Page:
The environments are not the most exciting, and the low-res cell shading really doesn’t do them much justice either unfortunately. Design details are largely lost with the graphical style leading to environments that don’t feel all too alive or exciting. The levels chart the types of gig events you’d find for metal concerts, increasing in scale the further you progress—i.e. a grungy bar, to outside festival fields, and, of course, hell.

Flourishes at the Boss Fights But Leaves Little Else

At the end of each level you must fight one of the possessed guitar lords. These guitar lords come with a small intro cutscene scored by a distinct metal song (these are labelled on screen too so the artist and song gets credit, a nice touch). The bosses themselves are all of a nice design, each with their own distinct demonic transformation making them into bullish monstrosities, and each with their own attack style. The boss you get at the end of a level also seems to be randomised from a small pool for each area, meaning in theory you’ll get different fights every run however the pool isn’t exhaustive so even just a couple runs will mean you’ve seen everything.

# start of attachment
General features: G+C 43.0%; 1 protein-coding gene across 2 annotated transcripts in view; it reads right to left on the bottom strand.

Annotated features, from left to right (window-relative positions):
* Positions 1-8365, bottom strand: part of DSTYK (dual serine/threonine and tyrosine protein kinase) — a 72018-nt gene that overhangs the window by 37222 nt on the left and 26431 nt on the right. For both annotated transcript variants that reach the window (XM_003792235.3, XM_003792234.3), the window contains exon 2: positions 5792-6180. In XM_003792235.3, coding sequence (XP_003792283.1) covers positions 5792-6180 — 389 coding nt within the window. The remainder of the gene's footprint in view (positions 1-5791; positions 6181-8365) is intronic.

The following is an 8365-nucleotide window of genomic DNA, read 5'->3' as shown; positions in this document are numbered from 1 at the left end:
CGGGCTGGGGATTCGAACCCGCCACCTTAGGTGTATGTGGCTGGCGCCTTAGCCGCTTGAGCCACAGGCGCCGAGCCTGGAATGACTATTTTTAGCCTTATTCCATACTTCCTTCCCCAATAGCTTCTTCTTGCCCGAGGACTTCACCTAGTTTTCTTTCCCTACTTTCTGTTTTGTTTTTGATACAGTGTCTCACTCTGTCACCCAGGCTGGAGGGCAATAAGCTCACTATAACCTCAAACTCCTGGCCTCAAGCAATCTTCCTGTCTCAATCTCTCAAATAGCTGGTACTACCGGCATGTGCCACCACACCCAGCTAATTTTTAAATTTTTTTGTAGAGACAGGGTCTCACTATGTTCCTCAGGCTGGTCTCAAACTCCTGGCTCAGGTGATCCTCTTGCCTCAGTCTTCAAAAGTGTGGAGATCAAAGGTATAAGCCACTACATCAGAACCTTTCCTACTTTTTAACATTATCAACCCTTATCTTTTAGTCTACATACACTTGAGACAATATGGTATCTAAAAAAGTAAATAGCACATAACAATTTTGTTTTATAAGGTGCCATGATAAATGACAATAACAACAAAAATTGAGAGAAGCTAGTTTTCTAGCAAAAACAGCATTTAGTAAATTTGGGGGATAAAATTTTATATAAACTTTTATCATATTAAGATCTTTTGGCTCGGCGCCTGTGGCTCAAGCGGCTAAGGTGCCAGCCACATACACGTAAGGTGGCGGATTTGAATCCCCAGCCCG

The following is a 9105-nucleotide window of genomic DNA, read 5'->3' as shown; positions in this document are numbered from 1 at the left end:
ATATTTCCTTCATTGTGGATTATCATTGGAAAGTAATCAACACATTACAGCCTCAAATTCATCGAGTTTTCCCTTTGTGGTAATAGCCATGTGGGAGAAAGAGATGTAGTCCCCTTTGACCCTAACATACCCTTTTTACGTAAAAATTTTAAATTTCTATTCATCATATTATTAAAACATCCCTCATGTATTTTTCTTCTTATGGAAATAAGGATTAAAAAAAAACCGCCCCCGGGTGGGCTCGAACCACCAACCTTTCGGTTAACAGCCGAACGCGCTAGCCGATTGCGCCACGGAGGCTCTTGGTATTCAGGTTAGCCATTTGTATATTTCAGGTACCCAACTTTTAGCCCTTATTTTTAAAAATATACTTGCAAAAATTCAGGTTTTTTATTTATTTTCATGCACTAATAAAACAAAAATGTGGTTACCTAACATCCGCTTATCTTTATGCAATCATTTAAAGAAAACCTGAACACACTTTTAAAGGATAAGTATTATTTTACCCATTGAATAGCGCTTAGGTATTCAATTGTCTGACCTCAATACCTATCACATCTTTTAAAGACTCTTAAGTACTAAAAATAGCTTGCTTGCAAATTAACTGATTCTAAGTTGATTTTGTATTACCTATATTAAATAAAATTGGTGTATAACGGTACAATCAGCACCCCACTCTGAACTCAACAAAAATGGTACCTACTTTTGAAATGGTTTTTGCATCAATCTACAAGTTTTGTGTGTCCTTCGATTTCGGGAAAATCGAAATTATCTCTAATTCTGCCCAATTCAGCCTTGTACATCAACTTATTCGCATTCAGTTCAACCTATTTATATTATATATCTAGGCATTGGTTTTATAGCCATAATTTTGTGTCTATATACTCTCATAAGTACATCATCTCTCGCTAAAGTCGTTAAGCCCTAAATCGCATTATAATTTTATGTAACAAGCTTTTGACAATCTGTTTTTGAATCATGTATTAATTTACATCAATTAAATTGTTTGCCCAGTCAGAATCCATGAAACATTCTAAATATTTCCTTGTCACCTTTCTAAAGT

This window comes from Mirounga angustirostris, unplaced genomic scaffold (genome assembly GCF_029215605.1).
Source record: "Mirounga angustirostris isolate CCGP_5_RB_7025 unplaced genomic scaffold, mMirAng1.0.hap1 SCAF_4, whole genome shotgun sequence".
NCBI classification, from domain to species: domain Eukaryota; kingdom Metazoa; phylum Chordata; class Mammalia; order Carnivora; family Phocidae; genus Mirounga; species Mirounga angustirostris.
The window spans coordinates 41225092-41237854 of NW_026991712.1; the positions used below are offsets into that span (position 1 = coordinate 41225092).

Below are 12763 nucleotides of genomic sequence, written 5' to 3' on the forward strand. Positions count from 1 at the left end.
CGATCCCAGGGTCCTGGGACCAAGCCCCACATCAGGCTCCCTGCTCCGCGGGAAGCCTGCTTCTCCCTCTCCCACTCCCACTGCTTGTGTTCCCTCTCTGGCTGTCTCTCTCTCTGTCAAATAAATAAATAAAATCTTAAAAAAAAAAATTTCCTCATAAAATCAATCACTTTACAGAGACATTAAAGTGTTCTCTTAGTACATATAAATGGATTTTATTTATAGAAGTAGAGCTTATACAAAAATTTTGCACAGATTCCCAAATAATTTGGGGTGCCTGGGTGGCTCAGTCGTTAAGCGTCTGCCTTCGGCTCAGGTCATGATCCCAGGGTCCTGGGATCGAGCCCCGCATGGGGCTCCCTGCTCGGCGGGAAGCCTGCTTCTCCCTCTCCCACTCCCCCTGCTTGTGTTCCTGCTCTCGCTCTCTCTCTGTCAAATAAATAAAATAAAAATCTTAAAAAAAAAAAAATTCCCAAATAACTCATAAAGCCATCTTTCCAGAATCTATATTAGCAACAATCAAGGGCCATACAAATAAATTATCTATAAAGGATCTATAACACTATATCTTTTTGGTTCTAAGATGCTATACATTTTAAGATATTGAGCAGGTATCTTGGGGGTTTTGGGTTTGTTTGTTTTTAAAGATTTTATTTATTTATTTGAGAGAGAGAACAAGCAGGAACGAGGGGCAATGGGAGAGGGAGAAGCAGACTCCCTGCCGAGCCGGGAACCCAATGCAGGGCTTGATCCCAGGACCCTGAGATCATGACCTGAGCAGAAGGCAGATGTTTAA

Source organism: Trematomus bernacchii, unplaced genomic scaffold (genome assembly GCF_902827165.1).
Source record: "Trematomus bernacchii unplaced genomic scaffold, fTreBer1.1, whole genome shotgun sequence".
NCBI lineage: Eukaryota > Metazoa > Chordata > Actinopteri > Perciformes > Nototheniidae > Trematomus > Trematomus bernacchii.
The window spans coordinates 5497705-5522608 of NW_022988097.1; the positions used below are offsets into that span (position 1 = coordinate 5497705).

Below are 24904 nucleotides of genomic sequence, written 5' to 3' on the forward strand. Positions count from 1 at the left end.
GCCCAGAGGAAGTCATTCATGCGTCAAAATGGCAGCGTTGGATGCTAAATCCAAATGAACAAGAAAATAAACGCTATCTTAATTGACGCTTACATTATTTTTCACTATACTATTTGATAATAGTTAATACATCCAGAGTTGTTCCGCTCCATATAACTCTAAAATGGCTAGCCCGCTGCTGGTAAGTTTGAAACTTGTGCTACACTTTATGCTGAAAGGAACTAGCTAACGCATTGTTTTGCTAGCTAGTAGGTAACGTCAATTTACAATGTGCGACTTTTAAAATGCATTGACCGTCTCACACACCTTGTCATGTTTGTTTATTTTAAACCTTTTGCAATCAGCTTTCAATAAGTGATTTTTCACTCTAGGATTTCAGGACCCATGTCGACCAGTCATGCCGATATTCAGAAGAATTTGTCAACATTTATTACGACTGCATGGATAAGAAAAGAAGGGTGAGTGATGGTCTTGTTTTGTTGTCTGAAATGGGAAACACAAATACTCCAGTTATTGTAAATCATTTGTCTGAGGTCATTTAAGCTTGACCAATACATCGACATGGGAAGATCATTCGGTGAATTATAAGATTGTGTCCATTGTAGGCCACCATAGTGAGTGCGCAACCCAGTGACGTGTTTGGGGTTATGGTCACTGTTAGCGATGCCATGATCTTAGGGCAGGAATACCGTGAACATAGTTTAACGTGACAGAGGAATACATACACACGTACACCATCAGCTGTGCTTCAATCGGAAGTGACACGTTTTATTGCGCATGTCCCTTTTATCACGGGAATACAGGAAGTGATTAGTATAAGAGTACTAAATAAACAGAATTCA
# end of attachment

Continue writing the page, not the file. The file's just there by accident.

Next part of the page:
I enjoyed the boss battles the most out of anything in the game and the use of the metal songs is done very well with some perfect tracks for the chaotic fights that you endure. It makes good on the promise of metal and action finally. However even still though the bosses look impressive the difficulty they present is once again limited with most fights being straightforward enough to get past on first attempt. 

Once you complete the game you then unlock two new characters to play with (4 in totality). However beyond a couple of stat differences and different starting equipment these new characters don’t really entice much other reason to keep playing. The challenge doesn’t change and since you’ve beaten the game once already further upgrades aren’t going to mean too much either. After an hour the game has become exhausted of content and the gameplay loop itself is not enjoyable enough to pull you back in alone.

I can appreciate trying to marry something that the developers are obviously passionate about and that will mean something to a relatively niche but hardcore audience. But beyond its exposure to some great metal bands from around the world Metal Tales: Overkill just has very little going for it. A huge disappointment with poor design choices that fully lacks an understanding of the roguelike genre beyond a couple of easy to recognize mechanics. 

Final Score: 3/10

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About Author

Lawrence Rennie

Lawrence is a Scottish-born writer with a love of games and films that he fortunately turned into a career grumbling about online. When not firing away the hours buried in a game or film he also co-writes 'Mechastopheles', an original comic series published by the UK’s leading comic magazine 2000AD as a naturally born-grumpy Scot; however, he asks that you don’t ask him too much about it though! Lawrence’s other musings include podcasts, fitness, his cat, and one day developing his own screenplay.